MATTAPAN, Mass. – As Odin Lloyd's coffin was lifted into the hearse, a chant went up from men wearing blue football jerseys.
"Odin! Odin! Odin!"
Then the door of the black car was closed, and the men stumbled away, tears streaming down their faces.
More than 500 people arrived at a church here Saturday to grieve for a man who spent his life playing for crowds of only a few dozen. Odin Lloyd, the exuberant semi-pro linebacker from St. Croix who died in one of the worst ways imaginable, was remembered in one of the best ways possible.
Lloyd's body was discovered on June 17 in an industrial park near former New England Patriots tight end Aaron Hernandez's home in North Attleboro. Police say Lloyd was shot and killed after 3 a.m. that morning. Hernandez has been charged with orchestrating the shooting. He has pleaded not guilty and is being held without bail.
Lloyd's sister, Olivia, told mourners assembled in The Episcopal Church of the Holy Spirit on Saturday about her brother's favorite flip-flops, with the soles nearly worn away, and his "stinky feet." Odin took pride in both, she said, because they showed he worked hard that day.
Lloyd, 27, didn't own a car; he often biked 20 miles to work. "When the world upgraded to iPhones and Androids," his sister said, "Odin was happy with his old-school BlackBerry that still picked up calls."
At the end of the service, one of Lloyd's pallbearers leaned over the coffin and sobbed.
"He meant a lot to a lot of people," said Sonia Alleyn, one of the church's board members. "You felt like you knew him just from the service."
Many friends and family didn't even hear the eulogy, as the church could only fit around 425 people even with more than 100 extra chairs added. Some of Lloyd's Boston Bandits teammates, who had huddled outside before the service, cheering "1-2-3-Odin," had to remain outside during the two-hour ceremony. They stood in the morning drizzle, speaking quietly and hugging friends and strangers. The sun started to come out, which some took as a sign that Odin was going to watch over their season-opening game Saturday night. Some players held the funeral program, which had a photo of Lloyd in a Red Sox cap, and a quote at the top saying, "Justice should be the key to life."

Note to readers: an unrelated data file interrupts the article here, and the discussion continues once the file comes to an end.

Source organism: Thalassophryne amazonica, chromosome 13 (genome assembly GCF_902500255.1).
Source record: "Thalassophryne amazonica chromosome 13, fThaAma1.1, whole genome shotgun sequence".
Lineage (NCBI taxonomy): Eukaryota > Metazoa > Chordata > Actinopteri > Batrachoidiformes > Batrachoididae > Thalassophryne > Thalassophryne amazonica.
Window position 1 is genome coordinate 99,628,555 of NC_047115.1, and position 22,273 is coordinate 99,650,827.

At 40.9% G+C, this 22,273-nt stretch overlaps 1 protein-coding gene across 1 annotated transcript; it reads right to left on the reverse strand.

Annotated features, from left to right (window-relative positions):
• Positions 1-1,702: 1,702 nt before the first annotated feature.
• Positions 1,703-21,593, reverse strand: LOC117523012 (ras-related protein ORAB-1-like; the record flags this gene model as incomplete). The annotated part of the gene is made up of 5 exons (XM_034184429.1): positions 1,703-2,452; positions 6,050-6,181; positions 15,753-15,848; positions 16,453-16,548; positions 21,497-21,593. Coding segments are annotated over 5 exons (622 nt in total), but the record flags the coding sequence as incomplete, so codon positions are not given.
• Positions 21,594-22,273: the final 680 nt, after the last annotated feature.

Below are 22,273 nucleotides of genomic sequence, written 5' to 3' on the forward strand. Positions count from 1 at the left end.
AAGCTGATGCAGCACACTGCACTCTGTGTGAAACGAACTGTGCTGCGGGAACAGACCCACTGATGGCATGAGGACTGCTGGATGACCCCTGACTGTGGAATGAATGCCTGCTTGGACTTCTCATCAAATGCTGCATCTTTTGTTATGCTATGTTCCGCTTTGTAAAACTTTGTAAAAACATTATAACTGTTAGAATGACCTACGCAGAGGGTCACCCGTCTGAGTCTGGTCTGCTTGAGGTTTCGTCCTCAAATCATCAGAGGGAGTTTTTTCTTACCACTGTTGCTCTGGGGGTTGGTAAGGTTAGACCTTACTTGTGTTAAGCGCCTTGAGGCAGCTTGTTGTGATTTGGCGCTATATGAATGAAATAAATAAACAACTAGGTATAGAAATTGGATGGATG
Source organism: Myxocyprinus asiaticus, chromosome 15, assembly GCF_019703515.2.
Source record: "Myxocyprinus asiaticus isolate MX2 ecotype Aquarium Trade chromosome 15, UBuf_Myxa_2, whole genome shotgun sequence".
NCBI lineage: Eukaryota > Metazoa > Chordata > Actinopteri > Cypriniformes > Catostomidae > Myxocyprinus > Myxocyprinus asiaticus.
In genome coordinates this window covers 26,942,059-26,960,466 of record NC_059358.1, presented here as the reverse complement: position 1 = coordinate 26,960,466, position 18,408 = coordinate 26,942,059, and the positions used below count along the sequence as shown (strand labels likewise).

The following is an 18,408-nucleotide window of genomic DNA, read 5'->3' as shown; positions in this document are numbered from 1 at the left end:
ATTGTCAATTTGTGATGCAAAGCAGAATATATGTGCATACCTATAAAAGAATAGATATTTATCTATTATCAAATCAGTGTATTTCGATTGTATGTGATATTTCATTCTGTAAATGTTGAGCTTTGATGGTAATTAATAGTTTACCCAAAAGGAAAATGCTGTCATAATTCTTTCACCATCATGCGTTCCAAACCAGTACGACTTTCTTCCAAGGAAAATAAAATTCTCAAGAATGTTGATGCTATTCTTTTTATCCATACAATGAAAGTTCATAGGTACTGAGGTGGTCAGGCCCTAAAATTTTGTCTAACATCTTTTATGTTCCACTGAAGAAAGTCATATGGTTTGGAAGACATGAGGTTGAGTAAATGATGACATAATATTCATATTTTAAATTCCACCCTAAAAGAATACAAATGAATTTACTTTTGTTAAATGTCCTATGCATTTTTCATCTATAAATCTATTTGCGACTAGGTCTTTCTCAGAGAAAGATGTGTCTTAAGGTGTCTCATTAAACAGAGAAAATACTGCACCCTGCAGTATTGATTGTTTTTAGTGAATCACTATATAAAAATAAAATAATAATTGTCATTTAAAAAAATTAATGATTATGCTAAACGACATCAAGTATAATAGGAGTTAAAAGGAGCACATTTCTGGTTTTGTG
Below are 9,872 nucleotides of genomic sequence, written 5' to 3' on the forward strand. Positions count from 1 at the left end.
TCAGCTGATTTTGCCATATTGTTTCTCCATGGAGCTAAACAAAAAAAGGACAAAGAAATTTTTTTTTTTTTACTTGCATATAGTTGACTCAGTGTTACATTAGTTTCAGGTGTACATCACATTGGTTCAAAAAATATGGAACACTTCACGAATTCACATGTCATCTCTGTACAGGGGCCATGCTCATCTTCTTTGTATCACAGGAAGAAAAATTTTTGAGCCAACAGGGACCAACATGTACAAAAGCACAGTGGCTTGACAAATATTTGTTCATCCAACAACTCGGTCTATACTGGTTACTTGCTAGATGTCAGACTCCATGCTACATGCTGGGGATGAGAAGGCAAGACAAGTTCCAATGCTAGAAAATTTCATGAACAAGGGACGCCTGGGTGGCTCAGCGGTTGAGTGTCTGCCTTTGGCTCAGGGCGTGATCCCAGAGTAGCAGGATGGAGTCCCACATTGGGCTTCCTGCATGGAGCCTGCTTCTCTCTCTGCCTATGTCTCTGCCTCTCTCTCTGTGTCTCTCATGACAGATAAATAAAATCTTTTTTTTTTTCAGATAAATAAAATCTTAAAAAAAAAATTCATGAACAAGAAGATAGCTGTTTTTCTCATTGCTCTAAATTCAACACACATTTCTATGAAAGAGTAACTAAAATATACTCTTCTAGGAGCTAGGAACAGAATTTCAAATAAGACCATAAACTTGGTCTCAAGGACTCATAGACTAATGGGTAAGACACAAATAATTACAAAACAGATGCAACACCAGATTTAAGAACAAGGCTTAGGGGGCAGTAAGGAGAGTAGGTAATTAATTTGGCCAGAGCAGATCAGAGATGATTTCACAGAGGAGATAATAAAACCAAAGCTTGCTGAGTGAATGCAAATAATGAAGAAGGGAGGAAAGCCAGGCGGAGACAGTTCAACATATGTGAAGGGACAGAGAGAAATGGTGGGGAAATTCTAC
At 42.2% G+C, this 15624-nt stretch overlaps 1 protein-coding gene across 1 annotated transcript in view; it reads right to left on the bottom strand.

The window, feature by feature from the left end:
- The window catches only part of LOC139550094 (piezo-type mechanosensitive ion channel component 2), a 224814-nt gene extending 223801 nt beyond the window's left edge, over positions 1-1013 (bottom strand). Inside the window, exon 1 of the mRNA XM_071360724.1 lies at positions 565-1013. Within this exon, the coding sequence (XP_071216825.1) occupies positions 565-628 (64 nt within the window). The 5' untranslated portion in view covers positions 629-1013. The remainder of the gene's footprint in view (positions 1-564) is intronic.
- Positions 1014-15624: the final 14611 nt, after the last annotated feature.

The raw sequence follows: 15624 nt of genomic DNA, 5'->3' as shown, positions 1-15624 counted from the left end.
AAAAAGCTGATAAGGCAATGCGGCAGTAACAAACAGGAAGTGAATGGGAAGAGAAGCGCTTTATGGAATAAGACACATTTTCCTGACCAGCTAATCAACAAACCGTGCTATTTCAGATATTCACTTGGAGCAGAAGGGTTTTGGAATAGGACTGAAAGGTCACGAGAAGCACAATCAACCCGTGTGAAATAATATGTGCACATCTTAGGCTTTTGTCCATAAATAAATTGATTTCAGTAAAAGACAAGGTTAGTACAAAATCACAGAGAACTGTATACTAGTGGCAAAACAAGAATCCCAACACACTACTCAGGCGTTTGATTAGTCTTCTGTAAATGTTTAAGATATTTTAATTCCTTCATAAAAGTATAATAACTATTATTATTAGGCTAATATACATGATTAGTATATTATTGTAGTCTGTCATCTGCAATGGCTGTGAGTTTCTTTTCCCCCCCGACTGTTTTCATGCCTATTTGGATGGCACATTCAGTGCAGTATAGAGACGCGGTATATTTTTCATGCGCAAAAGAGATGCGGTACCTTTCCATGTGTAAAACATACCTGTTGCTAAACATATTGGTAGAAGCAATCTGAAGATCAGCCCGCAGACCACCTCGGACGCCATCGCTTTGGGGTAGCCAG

Inside the church, the reverend urged the mourners not to harbor resentment about the killing of a young man. "Vengeance is mine," he said, quoting Romans 12:19. Outside, one of Lloyd's teammates, Wendell Delk, echoed that sentiment: "Players are not angry," he said. "We have no animosity. We just want closure for the team."
Yet there was an undercurrent of anger as well. One woman emerged from the funeral and yelled to the waiting media, "What are you taking pictures of? You have a murderer on your hands!"
Steps away, Lloyd's teammates spoke of their game Saturday night, to be played only hours after the burial. They are dedicating the entire season to their fallen brother, yet this exhibition will probably mean more to them than any game they will ever play.
"I gotta go settle down," said Bandits general manager Mike Branch, who recruited Lloyd to the team from John O'Bryant School of Mathematics and Science as a way of protecting him. "These streets are mean," Branch said. "I like to keep my guys around me."
Branch was looking out for Lloyd right up until the weekend before his death. He pulled out his cell phone and showed a text message conversation with Lloyd, who explained that he missed a practice because he was a little bit sick. "Can you make it Saturday?" Branch wrote. "Need the Beast!"
Lloyd did show up Saturday – his final practice.
Two days later, Massachusetts authorities say, Lloyd was in the car with Hernandez, texting his sister and asking her if she saw who picked him up from his home at such a late hour. "NFL," he allegedly wrote. "Just so you know."
Minutes after that, according to the prosecution, Lloyd was shot five times.
News of his death, and the connection to a Patriots star, rattled everyone who knew the man they called 'O.'
"Just shocked and appalled," said teammate Ike Andersy. "Everyone who knew him wanted to know why."
They still wanted to know why, even as they showed up Saturday as early as 7:30 a.m., filling up street parking for up to a mile around. Close friends and family members attended the viewing, which began two hours before the funeral.
"It was very emotional," Branch said, "seeing him like that."
The Bandits will try to start their season without one of their emotional leaders, one who would scream the loudest even if the team was losing badly. "That's who he was," Delk said, wearing a game jersey. "He bleeds blue and yellow."
That was the picture everyone painted of Lloyd on Saturday – someone who didn't get down even when circumstances did.
"As long as I have life," Lloyd would say, "I'm going to smile."
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